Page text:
However, when he got them he wasn’t satisfied. He received but it was not enough. He was still unsatisfied. The more the better! He was insatiable when it came to profit and reputation. He often visited the great clans. “Often” means that he went there three, four or five times a day. The first time he’s come back with perhaps five hundred dollars. Then he’d think, “I didn’t get very much. I’d better go out again.”
“I have plans to do such-and-such acts of merit and virtue. Give me a little more” he’d say, and this time they would give him a thousand, twice as much. “Great clans” are wealthy, made up of many wealthy people. When they see a monk coming to beg, they will give him as much as he asks for. If he got five hundred, he’d ask for a thousand. When he returned with his thousand he’d think, “I didn’t ask for enough. They’d have given me ten thousand if I’d asked for it,” and that night he would return saying, “I have completed my acts of merit and virtue and now I have yet another act of merit and virtue which must be done and it is extremely great. Give me but ten thousand dollars and I can complete the job.” The wealthy person hears him say this and he takes out ten thousand dollars and gives it to him. He gets his way very easily. He goes out again and again to beg for money and ends up spending his whole life begging.
He cast aside his recitations, because he was always out running around and climbing on conditions, if you asked him which Sutra he knew, he didn’t know a single one. If you asked him, “Well, what about the Shastras, ‘which one have you studied?’”--he couldn’t remember one of them. “Then what about the Vinaya?” He wasn’t familiar with the Vinaya, either. He had cast it all aside, he didn’t want to study. He didn’t study anything at all. Neglected, forgot, and failed to comprehend them. “Neglected” means that he puts them away. There were Sutras around, but he didn’t read them. He neglected them. Because he didn’t read them, he forgot and failed to comprehend them--that is, he couldn’t remember them clearly.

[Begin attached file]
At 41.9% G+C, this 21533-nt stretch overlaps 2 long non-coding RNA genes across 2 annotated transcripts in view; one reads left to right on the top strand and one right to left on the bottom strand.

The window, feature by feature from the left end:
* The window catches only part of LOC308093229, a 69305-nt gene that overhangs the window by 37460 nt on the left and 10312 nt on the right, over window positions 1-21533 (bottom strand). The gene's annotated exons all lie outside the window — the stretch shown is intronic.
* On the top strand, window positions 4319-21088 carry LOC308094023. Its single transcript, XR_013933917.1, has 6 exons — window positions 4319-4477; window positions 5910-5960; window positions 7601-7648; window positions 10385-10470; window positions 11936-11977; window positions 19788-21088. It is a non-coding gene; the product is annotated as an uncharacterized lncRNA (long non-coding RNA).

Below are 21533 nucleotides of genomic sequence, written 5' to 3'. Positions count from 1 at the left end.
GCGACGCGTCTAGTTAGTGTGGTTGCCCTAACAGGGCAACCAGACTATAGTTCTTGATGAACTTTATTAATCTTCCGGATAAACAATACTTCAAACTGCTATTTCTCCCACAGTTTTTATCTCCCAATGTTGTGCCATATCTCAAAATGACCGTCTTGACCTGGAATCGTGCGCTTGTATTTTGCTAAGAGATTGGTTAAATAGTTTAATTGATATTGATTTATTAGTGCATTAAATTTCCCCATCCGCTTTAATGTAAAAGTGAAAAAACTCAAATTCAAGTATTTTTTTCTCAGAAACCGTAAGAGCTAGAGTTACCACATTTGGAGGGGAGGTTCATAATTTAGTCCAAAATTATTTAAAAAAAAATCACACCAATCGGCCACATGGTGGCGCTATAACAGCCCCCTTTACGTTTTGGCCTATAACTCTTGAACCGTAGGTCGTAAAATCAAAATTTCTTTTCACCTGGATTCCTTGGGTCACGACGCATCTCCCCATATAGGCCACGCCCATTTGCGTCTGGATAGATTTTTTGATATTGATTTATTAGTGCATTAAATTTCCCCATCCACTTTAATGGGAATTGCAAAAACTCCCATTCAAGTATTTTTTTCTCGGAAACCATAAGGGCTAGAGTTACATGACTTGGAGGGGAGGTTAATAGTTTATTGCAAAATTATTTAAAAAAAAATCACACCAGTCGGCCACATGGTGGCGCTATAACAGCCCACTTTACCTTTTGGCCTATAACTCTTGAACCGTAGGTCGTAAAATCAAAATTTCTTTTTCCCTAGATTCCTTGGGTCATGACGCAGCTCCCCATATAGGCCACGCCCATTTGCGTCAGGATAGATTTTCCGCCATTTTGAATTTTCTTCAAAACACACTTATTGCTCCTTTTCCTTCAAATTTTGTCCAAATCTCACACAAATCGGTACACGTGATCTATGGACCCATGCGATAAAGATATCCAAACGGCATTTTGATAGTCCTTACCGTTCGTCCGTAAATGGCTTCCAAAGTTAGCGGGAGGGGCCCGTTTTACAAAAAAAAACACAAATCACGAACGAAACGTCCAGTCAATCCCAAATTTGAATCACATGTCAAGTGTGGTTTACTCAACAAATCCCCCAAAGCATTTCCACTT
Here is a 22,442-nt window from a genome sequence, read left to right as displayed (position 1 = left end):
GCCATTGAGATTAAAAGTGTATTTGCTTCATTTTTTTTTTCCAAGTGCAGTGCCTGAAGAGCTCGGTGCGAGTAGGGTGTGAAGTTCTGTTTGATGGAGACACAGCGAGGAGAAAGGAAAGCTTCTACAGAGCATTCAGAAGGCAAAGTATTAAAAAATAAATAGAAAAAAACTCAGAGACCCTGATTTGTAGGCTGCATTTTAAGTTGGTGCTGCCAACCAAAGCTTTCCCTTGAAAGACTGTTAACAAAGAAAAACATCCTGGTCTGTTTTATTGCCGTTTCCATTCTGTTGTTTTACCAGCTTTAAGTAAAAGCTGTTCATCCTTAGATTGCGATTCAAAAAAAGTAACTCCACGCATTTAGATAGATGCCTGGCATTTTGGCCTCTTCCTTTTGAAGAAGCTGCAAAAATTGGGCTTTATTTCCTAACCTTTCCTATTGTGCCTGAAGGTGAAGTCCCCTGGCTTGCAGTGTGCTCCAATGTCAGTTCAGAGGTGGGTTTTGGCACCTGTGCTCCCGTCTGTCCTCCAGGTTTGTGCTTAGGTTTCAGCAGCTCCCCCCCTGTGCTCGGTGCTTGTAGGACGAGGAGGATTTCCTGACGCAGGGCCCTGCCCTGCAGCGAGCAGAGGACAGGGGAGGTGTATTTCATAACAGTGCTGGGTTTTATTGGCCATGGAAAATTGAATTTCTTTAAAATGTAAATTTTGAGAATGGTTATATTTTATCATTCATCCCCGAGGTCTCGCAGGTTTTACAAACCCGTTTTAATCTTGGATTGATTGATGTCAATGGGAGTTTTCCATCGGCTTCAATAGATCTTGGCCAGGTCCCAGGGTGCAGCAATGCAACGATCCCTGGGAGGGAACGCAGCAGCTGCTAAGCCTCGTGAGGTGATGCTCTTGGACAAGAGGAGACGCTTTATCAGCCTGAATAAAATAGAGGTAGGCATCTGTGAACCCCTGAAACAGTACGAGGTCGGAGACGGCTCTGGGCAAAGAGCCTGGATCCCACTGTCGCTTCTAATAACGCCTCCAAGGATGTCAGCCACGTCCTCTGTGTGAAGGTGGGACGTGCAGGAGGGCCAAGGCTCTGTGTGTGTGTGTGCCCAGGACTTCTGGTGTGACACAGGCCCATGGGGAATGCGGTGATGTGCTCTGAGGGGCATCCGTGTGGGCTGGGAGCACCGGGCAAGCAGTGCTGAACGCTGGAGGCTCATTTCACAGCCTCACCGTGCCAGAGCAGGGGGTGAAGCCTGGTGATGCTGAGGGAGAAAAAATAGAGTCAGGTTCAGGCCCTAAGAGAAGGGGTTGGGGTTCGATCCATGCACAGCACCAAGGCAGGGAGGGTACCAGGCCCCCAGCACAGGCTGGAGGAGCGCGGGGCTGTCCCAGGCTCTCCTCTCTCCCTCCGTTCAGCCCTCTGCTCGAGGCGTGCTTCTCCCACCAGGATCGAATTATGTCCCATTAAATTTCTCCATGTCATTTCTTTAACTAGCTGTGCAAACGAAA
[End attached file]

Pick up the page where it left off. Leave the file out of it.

These, then, were the reasons why he was given the name "Seeker of Fame." He was known as “Bodhisattva Seeker of Fame, Fame-seeking specialist.”
Yet he also practiced many good deeds, although he begged and was forever climbing on conditions, still, he did a lot of good things. Sometimes, when he begged, he didn’t keep the money for himself, but used it to foster merit and virtue. He fostered merit and virtue doing all manner of good deeds, thus enabling him to meet uncounted Buddhas. Because of all the good he did, “borrowing flowers to give the Buddha”--he borrowed other people’s flowers to present as an offering to the Buddha--he nonetheless had a bit of merit and virtue himself. And make offerings to all of them. In the presence of the Buddhas he cultivated by making all manner of offerings.
Accordingly he walked the great path, he always accorded with living beings and sought the great, unsurpassed, great Way, and perfected the Six Paramitas. Because he did many good deeds, he perfected the Six Paramitas: Giving: He went out to beg and when he came back, he didn’t keep what he got; he gave it away. Morality: He cultivated the precepts, the regulations. Patience: If someone scolded him, he pretended he hadn’t heard it. How did he do that? His face was like rubber, as thick as an automobile tire. If someone scolded him, he paid no attention. If someone hit him, he just pretended it didn’t happen. He knew how to be patient.